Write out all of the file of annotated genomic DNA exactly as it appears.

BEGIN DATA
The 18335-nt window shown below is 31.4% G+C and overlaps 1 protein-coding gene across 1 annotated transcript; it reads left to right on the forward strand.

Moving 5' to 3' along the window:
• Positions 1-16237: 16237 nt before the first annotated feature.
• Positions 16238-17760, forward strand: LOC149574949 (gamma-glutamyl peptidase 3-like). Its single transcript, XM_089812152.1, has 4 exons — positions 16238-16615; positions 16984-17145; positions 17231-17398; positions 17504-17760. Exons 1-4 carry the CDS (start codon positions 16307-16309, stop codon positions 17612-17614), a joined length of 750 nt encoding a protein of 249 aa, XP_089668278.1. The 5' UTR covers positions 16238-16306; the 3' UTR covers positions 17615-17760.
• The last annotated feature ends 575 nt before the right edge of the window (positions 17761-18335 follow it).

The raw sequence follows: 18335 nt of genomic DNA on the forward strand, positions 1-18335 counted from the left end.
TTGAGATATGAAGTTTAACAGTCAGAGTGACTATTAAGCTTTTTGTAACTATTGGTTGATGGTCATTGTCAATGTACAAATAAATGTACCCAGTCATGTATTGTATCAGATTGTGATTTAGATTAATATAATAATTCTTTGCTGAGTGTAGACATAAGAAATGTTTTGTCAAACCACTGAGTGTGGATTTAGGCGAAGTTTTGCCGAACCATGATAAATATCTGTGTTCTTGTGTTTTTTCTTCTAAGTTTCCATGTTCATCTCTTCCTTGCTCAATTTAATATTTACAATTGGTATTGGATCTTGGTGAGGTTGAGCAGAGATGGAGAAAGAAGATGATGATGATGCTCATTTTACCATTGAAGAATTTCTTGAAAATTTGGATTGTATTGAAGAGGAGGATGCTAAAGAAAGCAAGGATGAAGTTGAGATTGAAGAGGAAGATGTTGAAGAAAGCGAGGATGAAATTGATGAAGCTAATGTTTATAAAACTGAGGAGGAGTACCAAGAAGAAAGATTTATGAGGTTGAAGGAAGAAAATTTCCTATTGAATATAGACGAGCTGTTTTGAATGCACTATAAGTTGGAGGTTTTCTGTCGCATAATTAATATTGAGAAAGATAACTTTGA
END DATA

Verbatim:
The 18335-nt window shown below is 31.4% G+C and overlaps 1 protein-coding gene across 1 annotated transcript; it reads left to right on the forward strand.

Moving 5' to 3' along the window:
• Positions 1-16237: 16237 nt before the first annotated feature.
• Positions 16238-17760, forward strand: LOC149574949 (gamma-glutamyl peptidase 3-like). Its single transcript, XM_089812152.1, has 4 exons — positions 16238-16615; positions 16984-17145; positions 17231-17398; positions 17504-17760. Exons 1-4 carry the CDS (start codon positions 16307-16309, stop codon positions 17612-17614), a joined length of 750 nt encoding a protein of 249 aa, XP_089668278.1. The 5' UTR covers positions 16238-16306; the 3' UTR covers positions 17615-17760.
• The last annotated feature ends 575 nt before the right edge of the window (positions 17761-18335 follow it).

The raw sequence follows: 18335 nt of genomic DNA on the forward strand, positions 1-18335 counted from the left end.
TTGAGATATGAAGTTTAACAGTCAGAGTGACTATTAAGCTTTTTGTAACTATTGGTTGATGGTCATTGTCAATGTACAAATAAATGTACCCAGTCATGTATTGTATCAGATTGTGATTTAGATTAATATAATAATTCTTTGCTGAGTGTAGACATAAGAAATGTTTTGTCAAACCACTGAGTGTGGATTTAGGCGAAGTTTTGCCGAACCATGATAAATATCTGTGTTCTTGTGTTTTTTCTTCTAAGTTTCCATGTTCATCTCTTCCTTGCTCAATTTAATATTTACAATTGGTATTGGATCTTGGTGAGGTTGAGCAGAGATGGAGAAAGAAGATGATGATGATGCTCATTTTACCATTGAAGAATTTCTTGAAAATTTGGATTGTATTGAAGAGGAGGATGCTAAAGAAAGCAAGGATGAAGTTGAGATTGAAGAGGAAGATGTTGAAGAAAGCGAGGATGAAATTGATGAAGCTAATGTTTATAAAACTGAGGAGGAGTACCAAGAAGAAAGATTTATGAGGTTGAAGGAAGAAAATTTCCTATTGAATATAGACGAGCTGTTTTGAATGCACTATAAGTTGGAGGTTTTCTGTCGCATAATTAATATTGAGAAAGATAACTTTGA